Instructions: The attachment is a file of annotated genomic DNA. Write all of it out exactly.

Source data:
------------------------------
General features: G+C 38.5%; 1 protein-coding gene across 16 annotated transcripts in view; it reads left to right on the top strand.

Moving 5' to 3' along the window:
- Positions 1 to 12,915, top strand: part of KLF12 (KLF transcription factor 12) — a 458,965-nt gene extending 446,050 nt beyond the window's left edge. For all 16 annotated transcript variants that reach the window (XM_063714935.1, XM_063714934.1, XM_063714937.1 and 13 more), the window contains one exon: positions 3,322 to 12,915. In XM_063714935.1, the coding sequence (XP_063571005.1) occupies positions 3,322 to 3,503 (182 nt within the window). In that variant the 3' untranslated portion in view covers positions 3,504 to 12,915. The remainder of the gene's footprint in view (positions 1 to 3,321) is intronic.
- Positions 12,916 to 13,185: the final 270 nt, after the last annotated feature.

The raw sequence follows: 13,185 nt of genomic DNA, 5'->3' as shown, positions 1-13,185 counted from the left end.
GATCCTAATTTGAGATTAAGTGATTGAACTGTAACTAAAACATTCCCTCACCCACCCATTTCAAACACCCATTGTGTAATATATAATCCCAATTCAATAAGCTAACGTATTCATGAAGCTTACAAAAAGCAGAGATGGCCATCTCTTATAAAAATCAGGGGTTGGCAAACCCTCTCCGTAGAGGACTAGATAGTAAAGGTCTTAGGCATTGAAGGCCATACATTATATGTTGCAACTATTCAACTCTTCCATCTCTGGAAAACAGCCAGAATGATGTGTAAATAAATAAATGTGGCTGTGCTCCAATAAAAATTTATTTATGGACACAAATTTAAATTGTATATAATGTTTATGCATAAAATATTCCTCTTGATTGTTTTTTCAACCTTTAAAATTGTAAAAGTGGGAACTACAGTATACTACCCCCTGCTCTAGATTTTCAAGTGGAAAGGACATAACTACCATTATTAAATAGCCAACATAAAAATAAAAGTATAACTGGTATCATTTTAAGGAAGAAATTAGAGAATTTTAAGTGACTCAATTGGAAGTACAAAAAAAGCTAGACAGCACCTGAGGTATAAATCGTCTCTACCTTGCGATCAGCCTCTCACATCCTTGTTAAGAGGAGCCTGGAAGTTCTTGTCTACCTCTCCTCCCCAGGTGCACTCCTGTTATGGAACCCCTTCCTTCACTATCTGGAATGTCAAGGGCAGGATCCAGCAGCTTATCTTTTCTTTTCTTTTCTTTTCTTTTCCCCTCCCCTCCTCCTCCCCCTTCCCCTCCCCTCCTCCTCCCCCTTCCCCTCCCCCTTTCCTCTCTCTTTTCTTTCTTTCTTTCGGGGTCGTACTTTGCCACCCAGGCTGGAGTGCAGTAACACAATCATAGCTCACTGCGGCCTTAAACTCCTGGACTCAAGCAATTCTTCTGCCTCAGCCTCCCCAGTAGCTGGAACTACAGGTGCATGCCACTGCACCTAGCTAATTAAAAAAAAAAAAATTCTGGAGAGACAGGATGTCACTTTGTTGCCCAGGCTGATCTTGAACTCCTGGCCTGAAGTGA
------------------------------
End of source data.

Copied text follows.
General features: G+C 38.5%; 1 protein-coding gene across 16 annotated transcripts in view; it reads left to right on the top strand.

Moving 5' to 3' along the window:
- Positions 1 to 12,915, top strand: part of KLF12 (KLF transcription factor 12) — a 458,965-nt gene extending 446,050 nt beyond the window's left edge. For all 16 annotated transcript variants that reach the window (XM_063714935.1, XM_063714934.1, XM_063714937.1 and 13 more), the window contains one exon: positions 3,322 to 12,915. In XM_063714935.1, the coding sequence (XP_063571005.1) occupies positions 3,322 to 3,503 (182 nt within the window). In that variant the 3' untranslated portion in view covers positions 3,504 to 12,915. The remainder of the gene's footprint in view (positions 1 to 3,321) is intronic.
- Positions 12,916 to 13,185: the final 270 nt, after the last annotated feature.

The raw sequence follows: 13,185 nt of genomic DNA, 5'->3' as shown, positions 1-13,185 counted from the left end.
GATCCTAATTTGAGATTAAGTGATTGAACTGTAACTAAAACATTCCCTCACCCACCCATTTCAAACACCCATTGTGTAATATATAATCCCAATTCAATAAGCTAACGTATTCATGAAGCTTACAAAAAGCAGAGATGGCCATCTCTTATAAAAATCAGGGGTTGGCAAACCCTCTCCGTAGAGGACTAGATAGTAAAGGTCTTAGGCATTGAAGGCCATACATTATATGTTGCAACTATTCAACTCTTCCATCTCTGGAAAACAGCCAGAATGATGTGTAAATAAATAAATGTGGCTGTGCTCCAATAAAAATTTATTTATGGACACAAATTTAAATTGTATATAATGTTTATGCATAAAATATTCCTCTTGATTGTTTTTTCAACCTTTAAAATTGTAAAAGTGGGAACTACAGTATACTACCCCCTGCTCTAGATTTTCAAGTGGAAAGGACATAACTACCATTATTAAATAGCCAACATAAAAATAAAAGTATAACTGGTATCATTTTAAGGAAGAAATTAGAGAATTTTAAGTGACTCAATTGGAAGTACAAAAAAAGCTAGACAGCACCTGAGGTATAAATCGTCTCTACCTTGCGATCAGCCTCTCACATCCTTGTTAAGAGGAGCCTGGAAGTTCTTGTCTACCTCTCCTCCCCAGGTGCACTCCTGTTATGGAACCCCTTCCTTCACTATCTGGAATGTCAAGGGCAGGATCCAGCAGCTTATCTTTTCTTTTCTTTTCTTTTCTTTTCCCCTCCCCTCCTCCTCCCCCTTCCCCTCCCCTCCTCCTCCCCCTTCCCCTCCCCCTTTCCTCTCTCTTTTCTTTCTTTCTTTCGGGGTCGTACTTTGCCACCCAGGCTGGAGTGCAGTAACACAATCATAGCTCACTGCGGCCTTAAACTCCTGGACTCAAGCAATTCTTCTGCCTCAGCCTCCCCAGTAGCTGGAACTACAGGTGCATGCCACTGCACCTAGCTAATTAAAAAAAAAAAAATTCTGGAGAGACAGGATGTCACTTTGTTGCCCAGGCTGATCTTGAACTCCTGGCCTGAAGTGA